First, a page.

Last night, in the first return episode after a three-week hiatus, Colbert Report dedicated an entire segment to the recent controversy over Bill O’Reilly’s anti-Asian and anti-Hawaiian comments on the O’Reilly Factor last week.
Just to recap, O’Reilly remarked on-air that Asians aren’t naturally inclined to be liberal because we are generally “industrious and hard-working”, and that therefore it’s surprising that Hawaii and its high Asian population is home to rampant crime and drug addiction. Oh, yeah. He said that.
In typical satirical Colbert Report fashion, Stephen Colbert summarized the controversy in a monologue that contained a flurry of racialized (and generally schoolyard) puns and jokes. The segment ends with Colbert learning from his lawyers that stereotypes, even “compliments”, are insensitive. Check it out (fast forward to 1:48):
Now, I obviously appreciate the sentiment of the segment, and for the most part thought it was a positive take on the controversy. It emphasized the point that “complimentary” stereotypes are still racist stereotypes, and that Bill O’Reilly is a jackass.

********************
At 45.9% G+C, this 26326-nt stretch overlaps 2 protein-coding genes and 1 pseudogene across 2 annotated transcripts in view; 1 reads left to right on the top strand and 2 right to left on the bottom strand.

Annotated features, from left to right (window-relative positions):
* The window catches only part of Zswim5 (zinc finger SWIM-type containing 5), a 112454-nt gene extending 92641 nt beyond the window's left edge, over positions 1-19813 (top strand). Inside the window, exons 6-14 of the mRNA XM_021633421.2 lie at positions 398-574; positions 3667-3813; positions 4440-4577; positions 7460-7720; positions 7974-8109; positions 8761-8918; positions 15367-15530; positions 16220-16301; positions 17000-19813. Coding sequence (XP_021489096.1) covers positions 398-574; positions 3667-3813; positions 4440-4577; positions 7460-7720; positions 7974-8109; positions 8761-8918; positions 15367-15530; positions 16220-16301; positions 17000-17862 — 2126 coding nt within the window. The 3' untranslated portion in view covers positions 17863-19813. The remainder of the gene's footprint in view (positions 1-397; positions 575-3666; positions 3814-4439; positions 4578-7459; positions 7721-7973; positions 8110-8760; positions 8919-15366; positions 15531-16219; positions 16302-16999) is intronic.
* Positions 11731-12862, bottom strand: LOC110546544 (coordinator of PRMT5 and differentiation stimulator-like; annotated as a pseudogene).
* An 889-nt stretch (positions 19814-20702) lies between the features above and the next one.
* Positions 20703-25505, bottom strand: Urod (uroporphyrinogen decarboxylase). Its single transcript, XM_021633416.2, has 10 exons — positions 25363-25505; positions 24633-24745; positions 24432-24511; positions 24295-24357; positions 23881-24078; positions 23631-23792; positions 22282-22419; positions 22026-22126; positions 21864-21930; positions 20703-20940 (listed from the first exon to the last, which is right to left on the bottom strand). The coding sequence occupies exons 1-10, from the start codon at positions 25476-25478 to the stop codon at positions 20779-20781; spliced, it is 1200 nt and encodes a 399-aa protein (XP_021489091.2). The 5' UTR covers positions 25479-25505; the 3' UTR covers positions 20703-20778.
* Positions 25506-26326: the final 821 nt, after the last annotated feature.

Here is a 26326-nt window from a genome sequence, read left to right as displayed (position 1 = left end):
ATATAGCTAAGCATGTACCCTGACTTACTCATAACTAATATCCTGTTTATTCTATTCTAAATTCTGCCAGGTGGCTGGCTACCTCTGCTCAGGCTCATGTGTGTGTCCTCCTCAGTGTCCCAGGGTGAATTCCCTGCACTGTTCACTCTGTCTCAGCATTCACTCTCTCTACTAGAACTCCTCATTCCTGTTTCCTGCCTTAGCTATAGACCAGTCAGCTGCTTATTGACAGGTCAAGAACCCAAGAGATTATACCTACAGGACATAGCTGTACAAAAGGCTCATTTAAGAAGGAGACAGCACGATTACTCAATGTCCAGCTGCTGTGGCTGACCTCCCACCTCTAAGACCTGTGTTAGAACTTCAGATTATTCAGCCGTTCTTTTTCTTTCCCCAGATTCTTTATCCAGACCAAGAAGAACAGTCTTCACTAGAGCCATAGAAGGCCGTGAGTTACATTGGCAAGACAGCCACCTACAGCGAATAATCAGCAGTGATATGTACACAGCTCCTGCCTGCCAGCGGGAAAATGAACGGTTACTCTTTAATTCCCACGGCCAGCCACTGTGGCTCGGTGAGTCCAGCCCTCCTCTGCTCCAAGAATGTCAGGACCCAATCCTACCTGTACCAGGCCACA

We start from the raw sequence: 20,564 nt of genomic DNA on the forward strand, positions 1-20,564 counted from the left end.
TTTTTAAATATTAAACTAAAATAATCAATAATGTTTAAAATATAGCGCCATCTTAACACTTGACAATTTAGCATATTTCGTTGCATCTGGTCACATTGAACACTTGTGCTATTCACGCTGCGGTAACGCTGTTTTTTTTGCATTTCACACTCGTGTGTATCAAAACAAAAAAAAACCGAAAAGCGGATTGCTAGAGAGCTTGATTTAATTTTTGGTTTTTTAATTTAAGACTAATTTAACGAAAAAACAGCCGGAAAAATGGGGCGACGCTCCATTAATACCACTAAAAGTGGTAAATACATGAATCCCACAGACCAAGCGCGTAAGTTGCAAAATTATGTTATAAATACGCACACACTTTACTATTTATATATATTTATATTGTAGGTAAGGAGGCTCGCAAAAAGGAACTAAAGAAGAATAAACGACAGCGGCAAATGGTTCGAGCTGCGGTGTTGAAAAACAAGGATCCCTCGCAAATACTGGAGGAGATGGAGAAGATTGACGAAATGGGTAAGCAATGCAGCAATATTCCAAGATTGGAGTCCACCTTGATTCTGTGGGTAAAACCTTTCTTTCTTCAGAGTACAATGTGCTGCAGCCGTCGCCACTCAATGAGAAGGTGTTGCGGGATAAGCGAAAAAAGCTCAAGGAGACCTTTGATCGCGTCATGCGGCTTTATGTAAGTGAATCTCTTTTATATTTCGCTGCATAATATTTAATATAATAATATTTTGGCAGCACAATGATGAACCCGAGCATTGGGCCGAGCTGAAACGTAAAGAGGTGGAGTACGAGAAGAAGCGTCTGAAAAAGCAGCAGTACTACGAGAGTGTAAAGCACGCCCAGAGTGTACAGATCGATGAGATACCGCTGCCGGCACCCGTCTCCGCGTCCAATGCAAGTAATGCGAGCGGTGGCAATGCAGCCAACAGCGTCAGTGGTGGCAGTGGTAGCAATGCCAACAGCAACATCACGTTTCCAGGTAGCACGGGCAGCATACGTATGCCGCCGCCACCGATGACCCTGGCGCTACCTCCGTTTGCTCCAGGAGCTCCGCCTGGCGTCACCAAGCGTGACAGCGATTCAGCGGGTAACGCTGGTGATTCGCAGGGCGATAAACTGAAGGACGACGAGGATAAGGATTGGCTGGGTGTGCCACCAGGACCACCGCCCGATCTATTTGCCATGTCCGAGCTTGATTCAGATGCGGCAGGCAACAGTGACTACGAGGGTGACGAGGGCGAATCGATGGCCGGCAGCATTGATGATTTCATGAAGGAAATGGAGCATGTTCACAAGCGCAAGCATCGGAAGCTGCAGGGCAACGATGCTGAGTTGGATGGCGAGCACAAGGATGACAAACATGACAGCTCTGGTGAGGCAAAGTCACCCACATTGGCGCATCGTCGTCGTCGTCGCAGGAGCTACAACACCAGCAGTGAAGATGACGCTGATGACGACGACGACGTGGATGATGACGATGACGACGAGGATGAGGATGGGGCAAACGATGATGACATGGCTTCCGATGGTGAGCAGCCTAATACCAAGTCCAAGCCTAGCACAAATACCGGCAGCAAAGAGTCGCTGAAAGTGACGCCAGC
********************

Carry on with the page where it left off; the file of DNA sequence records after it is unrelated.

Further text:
However, I also felt uncomfortable watching the segment. Peppered into the segment were some random puns and racialized humour targeting Asians. And while the segment was building to the larger point, the audience laughter felt less like they were in on Colbert’s joke, and more a “hahaha – Asians eat chop suey!” kind of reaction.
And herein lies the danger in dealing with racial topics in a comedic or parody fashion. I am reminded of Tarentino films like Kill Bill and Django Unchained (which my boyfriend has written a larger piece on in Facebook in which he addresses this subject). These films involve revenge fantasies that target specific racial minorities (and in the case of the latter, slavery); how these subject matters are being reacted to by an audience, within whom racial prejudices are ingrained, is relevant. In Kill Bill, is the audience reveling in Uma Thurman and her sword, or the visuals of a thousand Asian people getting cut to bits? In Gran Turino, when the audience laughs at Clint Eastwood, are they laughing at his ubiqutious use of the word “gook” and “zipperhead” or at it? Hell, is there anything funny about a White man calling a person of colour an epithet, ever?
I appreciate that Colbert Report dealt with Bill O’Reilly and his anti-Asian comments. I appreciate the message of his segment. But, “chop suey”? Really?